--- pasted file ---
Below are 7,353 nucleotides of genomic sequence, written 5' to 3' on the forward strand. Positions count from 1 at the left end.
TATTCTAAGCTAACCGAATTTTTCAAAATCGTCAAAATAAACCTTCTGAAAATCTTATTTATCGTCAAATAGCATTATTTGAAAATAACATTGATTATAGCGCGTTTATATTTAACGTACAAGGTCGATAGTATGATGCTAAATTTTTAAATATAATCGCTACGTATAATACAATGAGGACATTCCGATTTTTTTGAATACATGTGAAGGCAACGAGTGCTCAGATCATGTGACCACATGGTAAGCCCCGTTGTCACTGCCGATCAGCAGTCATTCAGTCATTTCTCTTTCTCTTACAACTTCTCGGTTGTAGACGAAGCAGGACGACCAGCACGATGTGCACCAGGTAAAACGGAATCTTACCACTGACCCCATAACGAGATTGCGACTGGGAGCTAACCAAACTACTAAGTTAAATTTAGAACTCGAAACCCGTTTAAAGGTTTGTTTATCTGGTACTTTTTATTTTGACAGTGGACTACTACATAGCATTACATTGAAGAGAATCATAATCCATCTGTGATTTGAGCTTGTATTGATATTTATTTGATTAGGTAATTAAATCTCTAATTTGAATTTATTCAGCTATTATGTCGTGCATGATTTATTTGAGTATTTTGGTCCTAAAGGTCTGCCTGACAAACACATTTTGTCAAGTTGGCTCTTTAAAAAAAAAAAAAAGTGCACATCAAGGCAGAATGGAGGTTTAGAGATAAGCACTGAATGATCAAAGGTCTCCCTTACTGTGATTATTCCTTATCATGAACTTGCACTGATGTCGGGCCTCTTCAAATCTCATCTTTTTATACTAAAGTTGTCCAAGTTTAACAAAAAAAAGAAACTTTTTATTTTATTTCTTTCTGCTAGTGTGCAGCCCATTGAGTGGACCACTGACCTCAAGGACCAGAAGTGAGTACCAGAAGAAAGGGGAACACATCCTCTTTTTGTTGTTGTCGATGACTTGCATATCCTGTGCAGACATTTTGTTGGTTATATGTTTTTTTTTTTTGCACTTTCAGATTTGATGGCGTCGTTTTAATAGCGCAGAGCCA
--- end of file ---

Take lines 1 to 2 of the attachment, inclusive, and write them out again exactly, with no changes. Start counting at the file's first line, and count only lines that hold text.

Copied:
Below are 7,353 nucleotides of genomic sequence, written 5' to 3' on the forward strand. Positions count from 1 at the left end.
TATTCTAAGCTAACCGAATTTTTCAAAATCGTCAAAATAAACCTTCTGAAAATCTTATTTATCGTCAAATAGCATTATTTGAAAATAACATTGATTATAGCGCGTTTATATTTAACGTACAAGGTCGATAGTATGATGCTAAATTTTTAAATATAATCGCTACGTATAATACAATGAGGACATTCCGATTTTTTTGAATACATGTGAAGGCAACGAGTGCTCAGATCATGTGACCACATGGTAAGCCCCGTTGTCACTGCCGATCAGCAGTCATTCAGTCATTTCTCTTTCTCTTACAACTTCTCGGTTGTAGACGAAGCAGGACGACCAGCACGATGTGCACCAGGTAAAACGGAATCTTACCACTGACCCCATAACGAGATTGCGACTGGGAGCTAACCAAACTACTAAGTTAAATTTAGAACTCGAAACCCGTTTAAAGGTTTGTTTATCTGGTACTTTTTATTTTGACAGTGGACTACTACATAGCATTACATTGAAGAGAATCATAATCCATCTGTGATTTGAGCTTGTATTGATATTTATTTGATTAGGTAATTAAATCTCTAATTTGAATTTATTCAGCTATTATGTCGTGCATGATTTATTTGAGTATTTTGGTCCTAAAGGTCTGCCTGACAAACACATTTTGTCAAGTTGGCTCTTTAAAAAAAAAAAAAAGTGCACATCAAGGCAGAATGGAGGTTTAGAGATAAGCACTGAATGATCAAAGGTCTCCCTTACTGTGATTATTCCTTATCATGAACTTGCACTGATGTCGGGCCTCTTCAAATCTCATCTTTTTATACTAAAGTTGTCCAAGTTTAACAAAAAAAAGAAACTTTTTATTTTATTTCTTTCTGCTAGTGTGCAGCCCATTGAGTGGACCACTGACCTCAAGGACCAGAAGTGAGTACCAGAAGAAAGGGGAACACATCCTCTTTTTGTTGTTGTCGATGACTTGCATATCCTGTGCAGACATTTTGTTGGTTATATGTTTTTTTTTTTTGCACTTTCAGATTTGATGGCGTCGTTTTAATAGCGCAGAGCCA